"Welcome!" says the woman, smiling.
"What d'ya want t' drink, lad?" asks the man. "We've got some cider, perry, some different kinds'a fruit wine, some proper grape wine - though that's a bit dear, not too many grapes round 'ere you understand - and some mead."
Mead?! Fuck!

"I'll have a pint of cider, please," you reply.
"Two coppers."
You place two copper coins onto the bar and try the cider, which is simple and pleasant, and served in an iron tankard.

"Rough weather, eh?" comments the barman. "A storm like this's a bit unusual for spring. Glad I'm not out in the forest right now, I'll tell y' that. Or on the ocean, for that matter. You arrive here by land or sea?"

"I came here by sail," you answer, "and thank the stars I reached your town when I did. I travelled alone, but with a certain sweet friend I think you'd like to meet." You pick up the keg of mead with both hands and lift it onto the bar. "This is a mead from the verdant clifftop meadows of the south. I've tried it and it is delightful - but don't just take my word for it. Please try some whilst we talk."

The barman opens the keg and pours both of you a small glass; he suspect he wants to subtly check the colour and purity of the drink.

You take a sip of the mead. Obviously, it's sweet, and lacks the sharpness of the cider the barman served you, but it has a delicate floral flavour. Its taste is familiar to you; mead was one of the main alcoholic drinks of The Cliff and you spent pleasant times drinking it in cafes in small chalk caves at the base of the cliff looking out onto the white pebble beach, or sitting outside at home surrounded by wildflower meadows blowing in a cool breeze.

"Do you have any rooms?" you ask.
"That I don't, I have to say. Some other travellers have stopped here for a night or two until this storm subsides, and a group o' miners 'ave come down from the mines in the north. This's the best business we've 'ad all this year. Oh! I haven't introduced you t' my lovely wife, Irina. This is Natalie."

"Hello." she says.

"Natalie, this is.."

>What's our name?
What the hell am I writing.

Serves me right for never being able to decide on women's names. What do you want to be her name, Irina or Natalie?
Our name.... Ummm I guess we'll be HiLad Z. Keenan, son of sailors, man of the sea. Said with a sense of pride and honour.
Helena, I didn't know were a woman. Daughter of sailors, Las if the tides.
Ask the barman if he has any need for some of this fine Mead, if not see if he could use some honey. I'm sure the miners or travellers could also use some of our goods, at a lower price than the inn of course. After we've done our best too sell all we can I say we head back to the young boys house and see if his offer is still open.
Sorry for speaking unclearly. We're male; I couldn't decide on the barwoman's name. I'll just call her Irina, I think.
Barwomam/ Irina sounds good. Since we're male >>313602
"My name is Hilad Keenan," you say. Little does he know that your middle name is Helena, and you're not about to inform him.

"I'm pleased to make your acquaintance, Irina."
"I'm pleased to meet you too," she replies.
"Now then," you say, "you've been sampling this beautiful mead I've risked life and limb to get here. Do you like it?"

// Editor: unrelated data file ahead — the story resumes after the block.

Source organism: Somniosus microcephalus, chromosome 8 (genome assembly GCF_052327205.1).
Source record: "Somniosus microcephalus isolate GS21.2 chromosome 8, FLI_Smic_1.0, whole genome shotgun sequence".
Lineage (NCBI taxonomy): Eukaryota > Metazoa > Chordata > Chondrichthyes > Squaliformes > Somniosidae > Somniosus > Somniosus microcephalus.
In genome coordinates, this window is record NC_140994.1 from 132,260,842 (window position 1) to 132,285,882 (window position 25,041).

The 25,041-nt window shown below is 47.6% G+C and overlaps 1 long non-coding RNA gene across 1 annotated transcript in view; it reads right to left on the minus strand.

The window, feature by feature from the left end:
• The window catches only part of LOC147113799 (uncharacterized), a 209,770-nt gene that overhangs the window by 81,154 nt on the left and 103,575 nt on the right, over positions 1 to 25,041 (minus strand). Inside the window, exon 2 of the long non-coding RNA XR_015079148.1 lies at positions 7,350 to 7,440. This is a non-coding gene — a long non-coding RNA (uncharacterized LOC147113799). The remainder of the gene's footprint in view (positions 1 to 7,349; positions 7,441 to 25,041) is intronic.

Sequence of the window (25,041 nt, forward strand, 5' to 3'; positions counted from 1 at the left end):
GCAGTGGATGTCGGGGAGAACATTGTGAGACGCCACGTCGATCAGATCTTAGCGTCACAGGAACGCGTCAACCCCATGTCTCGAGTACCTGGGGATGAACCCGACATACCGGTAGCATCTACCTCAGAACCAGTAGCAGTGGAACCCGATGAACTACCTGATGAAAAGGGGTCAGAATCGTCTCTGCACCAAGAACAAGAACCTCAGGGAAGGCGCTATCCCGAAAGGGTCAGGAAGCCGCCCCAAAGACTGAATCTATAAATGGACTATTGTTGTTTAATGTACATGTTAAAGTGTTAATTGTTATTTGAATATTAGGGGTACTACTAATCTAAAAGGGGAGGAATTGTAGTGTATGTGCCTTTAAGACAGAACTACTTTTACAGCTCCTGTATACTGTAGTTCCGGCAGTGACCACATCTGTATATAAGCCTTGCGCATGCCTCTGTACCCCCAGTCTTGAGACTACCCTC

"I do," says the barman. "It's good."
"May I try a glass?" asks Irina.
"A sweet drink for a sweet-mannered lady," you say. "Please, help yourself."
"I think this keg would fit in quite nicely behind my bar," says the barman. "But how much will it cost?"
"I offer it to you for only the modest price of ______"

[You bought this mead half price, for 17 coppers]

>17 coppers, what I paid for it
>30 coppers, a price reasonable at The Cliff. Most would probably consider it cheap here.
>50 coppers, a reasonable price, you think, considering the risks you took to transport the mead here and the wear and tear on your raft.
>70 coppers, a price that might still be considered reasonable here if their supply of mead is scarce. You need to make a profit, after all.
Seems like we're coming up to autosage 35 posts in.

Is the quest too boring? Because I'm considering throwing in more action and excitement.
I literally just found /qst/ yesterday and this is one of the only quests I've enjoyed. The title says travelling merchant but I could see a transformation into hero, maybe mercenary/assassin.
That being said 70copper seems reasonable enough especially considering this unusual weather and a full inn.
70 coppers."

"70 coppers? That's a bit steep. Things more expensive down south?"

"I consider 70 coppers to be a reasonable price," you say. "I have sailed two weeks or more to get to your town, along a largely desolate coast, in dangerous weather that at one time prevented me from hoisting sail and making any progress north or, for that matter, in any other direction. I have risked my raft, my cargo, my belongings and my life to bring to The Pinecone inn a delicious, delicate, sophisticated mead that is the mead that is the best that all the wide meadowland of my hometown, The Cliff, has to offer. I have journeyed through lands unknown to me, risking shipwreck and shark and have brought one - only one - precious keg of golden Southern mead to this town and I would be happy to sell it to your inn and enjoy it with you, your wife and your customers."

The barman wipes his eyes quickly.
"You're a brave lad with a good heart. I'm sorry for being such a miser - that's what business does to y'. I'll buy yer mead, and if you want, you can sleep in the storeroom free o' charge."

>Thank him warmly and:
>drink together into the night
>share a drink and then chat to another customer
>try to sell him the barrel of honey
>leave the bar and check on your raft
Thank him warmly
Share a drink and chat with another customer